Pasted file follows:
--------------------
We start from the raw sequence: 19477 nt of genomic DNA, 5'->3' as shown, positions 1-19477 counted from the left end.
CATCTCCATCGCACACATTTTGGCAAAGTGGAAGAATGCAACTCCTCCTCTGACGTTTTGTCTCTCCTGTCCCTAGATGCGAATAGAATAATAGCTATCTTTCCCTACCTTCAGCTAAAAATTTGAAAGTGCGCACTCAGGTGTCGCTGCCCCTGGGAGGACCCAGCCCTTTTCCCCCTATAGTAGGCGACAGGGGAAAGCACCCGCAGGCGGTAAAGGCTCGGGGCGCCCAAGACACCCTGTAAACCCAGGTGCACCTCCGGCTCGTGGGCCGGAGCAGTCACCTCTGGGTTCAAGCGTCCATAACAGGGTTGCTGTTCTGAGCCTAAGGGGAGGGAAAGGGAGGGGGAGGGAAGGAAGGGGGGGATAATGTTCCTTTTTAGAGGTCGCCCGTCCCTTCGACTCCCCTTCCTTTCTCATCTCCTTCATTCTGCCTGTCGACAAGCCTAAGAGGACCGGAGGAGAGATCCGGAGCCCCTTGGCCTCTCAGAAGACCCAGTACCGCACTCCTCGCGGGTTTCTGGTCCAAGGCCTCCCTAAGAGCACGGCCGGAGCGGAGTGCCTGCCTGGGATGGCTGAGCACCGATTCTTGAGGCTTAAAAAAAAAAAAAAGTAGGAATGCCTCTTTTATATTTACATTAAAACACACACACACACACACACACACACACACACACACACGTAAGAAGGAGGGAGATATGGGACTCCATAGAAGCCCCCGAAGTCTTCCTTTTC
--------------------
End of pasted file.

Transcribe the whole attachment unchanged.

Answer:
We start from the raw sequence: 19477 nt of genomic DNA, 5'->3' as shown, positions 1-19477 counted from the left end.
CATCTCCATCGCACACATTTTGGCAAAGTGGAAGAATGCAACTCCTCCTCTGACGTTTTGTCTCTCCTGTCCCTAGATGCGAATAGAATAATAGCTATCTTTCCCTACCTTCAGCTAAAAATTTGAAAGTGCGCACTCAGGTGTCGCTGCCCCTGGGAGGACCCAGCCCTTTTCCCCCTATAGTAGGCGACAGGGGAAAGCACCCGCAGGCGGTAAAGGCTCGGGGCGCCCAAGACACCCTGTAAACCCAGGTGCACCTCCGGCTCGTGGGCCGGAGCAGTCACCTCTGGGTTCAAGCGTCCATAACAGGGTTGCTGTTCTGAGCCTAAGGGGAGGGAAAGGGAGGGGGAGGGAAGGAAGGGGGGGATAATGTTCCTTTTTAGAGGTCGCCCGTCCCTTCGACTCCCCTTCCTTTCTCATCTCCTTCATTCTGCCTGTCGACAAGCCTAAGAGGACCGGAGGAGAGATCCGGAGCCCCTTGGCCTCTCAGAAGACCCAGTACCGCACTCCTCGCGGGTTTCTGGTCCAAGGCCTCCCTAAGAGCACGGCCGGAGCGGAGTGCCTGCCTGGGATGGCTGAGCACCGATTCTTGAGGCTTAAAAAAAAAAAAAAGTAGGAATGCCTCTTTTATATTTACATTAAAACACACACACACACACACACACACACACACACACACACGTAAGAAGGAGGGAGATATGGGACTCCATAGAAGCCCCCGAAGTCTTCCTTTTC